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Citadel prof, author, to lecture at Fort Ligonier

Mary Pickels
| Wednesday, Feb. 14, 2018, 11:48 a.m.
'Braddock's Defeat: The Battle of the Monongahela and the Road to Revolution' author and Citadel professor David L. Preston will lecture Feb. 18 at Fort Ligonier.
armyhistory.org
'Braddock's Defeat: The Battle of the Monongahela and the Road to Revolution' author and Citadel professor David L. Preston will lecture Feb. 18 at Fort Ligonier.
Western Pennsylvania native and Citadel professor David L. Preston will lecture at Fort Ligonier on Feb. 18 as part of the site's President's Day weekend activities.
citadel.edu
Western Pennsylvania native and Citadel professor David L. Preston will lecture at Fort Ligonier on Feb. 18 as part of the site's President's Day weekend activities.

Fort Ligonier will host author, award-winning historian, Western Pennsylvania native and Citadel professor David L. Preston at 2 p.m. Feb. 18 for a lecture, “The Military Education of George Washington in the Braddock Expedition.”

The lecture is open to the public.

“Fort Ligonier is one of the premier historical sites in the U.S. To speak there on the subject of George Washington, given the site's strong connection to his military career, makes it all the more meaningful,” Preston says in a news release.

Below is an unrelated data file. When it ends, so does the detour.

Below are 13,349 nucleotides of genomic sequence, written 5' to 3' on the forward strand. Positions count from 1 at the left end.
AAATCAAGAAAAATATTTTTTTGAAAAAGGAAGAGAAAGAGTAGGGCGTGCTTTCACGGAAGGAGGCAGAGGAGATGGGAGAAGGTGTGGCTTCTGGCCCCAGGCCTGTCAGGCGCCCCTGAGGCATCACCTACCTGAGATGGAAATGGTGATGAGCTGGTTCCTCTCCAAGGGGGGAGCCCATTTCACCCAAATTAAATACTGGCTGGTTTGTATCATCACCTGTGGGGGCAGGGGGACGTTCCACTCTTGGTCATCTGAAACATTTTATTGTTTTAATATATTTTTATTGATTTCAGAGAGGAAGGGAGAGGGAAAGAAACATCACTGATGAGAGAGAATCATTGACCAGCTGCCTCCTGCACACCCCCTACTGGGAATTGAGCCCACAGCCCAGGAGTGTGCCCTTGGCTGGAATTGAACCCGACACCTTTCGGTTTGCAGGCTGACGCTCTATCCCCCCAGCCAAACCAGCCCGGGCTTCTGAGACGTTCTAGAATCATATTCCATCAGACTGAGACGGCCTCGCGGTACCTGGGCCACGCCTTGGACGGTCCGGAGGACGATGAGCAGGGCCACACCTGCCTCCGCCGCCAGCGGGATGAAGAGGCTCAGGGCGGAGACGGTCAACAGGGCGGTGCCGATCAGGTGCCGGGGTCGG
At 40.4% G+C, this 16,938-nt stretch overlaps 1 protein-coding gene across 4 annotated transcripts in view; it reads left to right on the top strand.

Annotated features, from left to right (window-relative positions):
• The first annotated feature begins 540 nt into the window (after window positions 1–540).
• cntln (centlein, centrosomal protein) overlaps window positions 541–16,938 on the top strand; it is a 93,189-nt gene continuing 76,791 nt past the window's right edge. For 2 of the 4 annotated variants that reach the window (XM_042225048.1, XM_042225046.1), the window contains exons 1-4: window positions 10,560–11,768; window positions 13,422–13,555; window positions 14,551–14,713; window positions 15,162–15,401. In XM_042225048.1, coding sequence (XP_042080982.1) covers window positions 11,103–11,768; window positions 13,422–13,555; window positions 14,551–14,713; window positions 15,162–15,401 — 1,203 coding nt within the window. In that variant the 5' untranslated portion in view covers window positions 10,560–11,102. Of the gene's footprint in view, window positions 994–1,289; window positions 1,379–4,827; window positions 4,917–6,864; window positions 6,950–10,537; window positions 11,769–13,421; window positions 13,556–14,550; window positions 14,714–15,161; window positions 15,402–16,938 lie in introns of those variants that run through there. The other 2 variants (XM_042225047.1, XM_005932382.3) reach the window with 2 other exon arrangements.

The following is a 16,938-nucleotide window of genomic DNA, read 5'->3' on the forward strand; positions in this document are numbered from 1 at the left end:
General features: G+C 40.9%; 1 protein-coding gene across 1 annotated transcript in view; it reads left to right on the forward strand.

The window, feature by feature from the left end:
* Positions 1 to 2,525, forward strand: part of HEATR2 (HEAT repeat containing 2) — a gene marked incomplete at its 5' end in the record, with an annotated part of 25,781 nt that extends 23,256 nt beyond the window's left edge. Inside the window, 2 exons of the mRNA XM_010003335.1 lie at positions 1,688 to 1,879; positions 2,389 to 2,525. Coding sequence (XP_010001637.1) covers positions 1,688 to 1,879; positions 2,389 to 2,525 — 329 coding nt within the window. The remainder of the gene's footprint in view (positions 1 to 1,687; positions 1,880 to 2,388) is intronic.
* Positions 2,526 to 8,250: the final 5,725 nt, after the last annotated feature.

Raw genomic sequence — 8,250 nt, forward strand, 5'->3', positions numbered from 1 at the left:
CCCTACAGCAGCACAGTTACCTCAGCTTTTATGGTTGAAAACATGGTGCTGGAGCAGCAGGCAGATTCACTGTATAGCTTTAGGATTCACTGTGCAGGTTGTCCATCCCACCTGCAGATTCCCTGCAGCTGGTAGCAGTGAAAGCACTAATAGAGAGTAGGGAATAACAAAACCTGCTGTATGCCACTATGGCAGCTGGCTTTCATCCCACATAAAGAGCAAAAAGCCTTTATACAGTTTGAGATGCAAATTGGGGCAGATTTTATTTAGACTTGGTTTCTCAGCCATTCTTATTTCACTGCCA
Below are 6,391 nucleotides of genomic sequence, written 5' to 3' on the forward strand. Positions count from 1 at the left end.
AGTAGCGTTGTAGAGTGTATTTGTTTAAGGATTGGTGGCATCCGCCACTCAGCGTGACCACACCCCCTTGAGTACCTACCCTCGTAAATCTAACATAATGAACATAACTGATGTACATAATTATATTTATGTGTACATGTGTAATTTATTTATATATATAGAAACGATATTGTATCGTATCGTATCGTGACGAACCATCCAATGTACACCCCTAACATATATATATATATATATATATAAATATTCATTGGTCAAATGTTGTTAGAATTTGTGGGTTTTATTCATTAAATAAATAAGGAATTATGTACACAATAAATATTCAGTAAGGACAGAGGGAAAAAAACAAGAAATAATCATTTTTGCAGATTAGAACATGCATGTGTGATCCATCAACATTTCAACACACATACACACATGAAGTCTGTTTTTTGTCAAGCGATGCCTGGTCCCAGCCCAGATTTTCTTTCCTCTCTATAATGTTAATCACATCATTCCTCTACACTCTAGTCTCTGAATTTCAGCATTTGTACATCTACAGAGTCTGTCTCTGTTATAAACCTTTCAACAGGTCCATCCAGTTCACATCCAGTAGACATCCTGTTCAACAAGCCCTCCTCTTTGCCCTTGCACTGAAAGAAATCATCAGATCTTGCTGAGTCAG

A reception and signing of his book, “Braddock's Defeat: The Battle of the Monongahela and the Road to Revolution,” will follow the lecture.

The book, winner of the 2016 Guggenheim-Lehrman prize in military history and the 2016 Distinguished Book award in U.S. history, Society for Military History, also was a 2016 George Washington book prize finalist.

It will be available for purchase in the museum store.

“We are thrilled and honored to have Dr. Preston, the preeminent historian on Braddock's Defeat, share the fascinating story of young George Washington's role during the 1755 Braddock Campaign,” Erica Nuckles, the fort's director of history and collections, says in the release.

Preston is an historian of early America with a special interest in war and peace among the French, British and Indian peoples of the 18th century. He currently is the Westvaco Professor of National Security Studies at The Citadel, where he teaches cadets and officer candidates about U.S. military history and early American history.

Those attending also will see Fort Ligonier's new museum galleries, which includes the George Washington Gallery and features a national treasure marking his legacy — the “sacred and holy relics” — the Washington-Lafayette pistols.

Admission is $20, $10 for those ages 6-21.

Details: 724-238-9701 or email Candace Gross at cgross@fortligonier.org

Mary Pickels is a Tribune-Review staff writer. Reach her at 724-836-5401 or mpickels@tribweb.com or via Twitter @MaryPickels.

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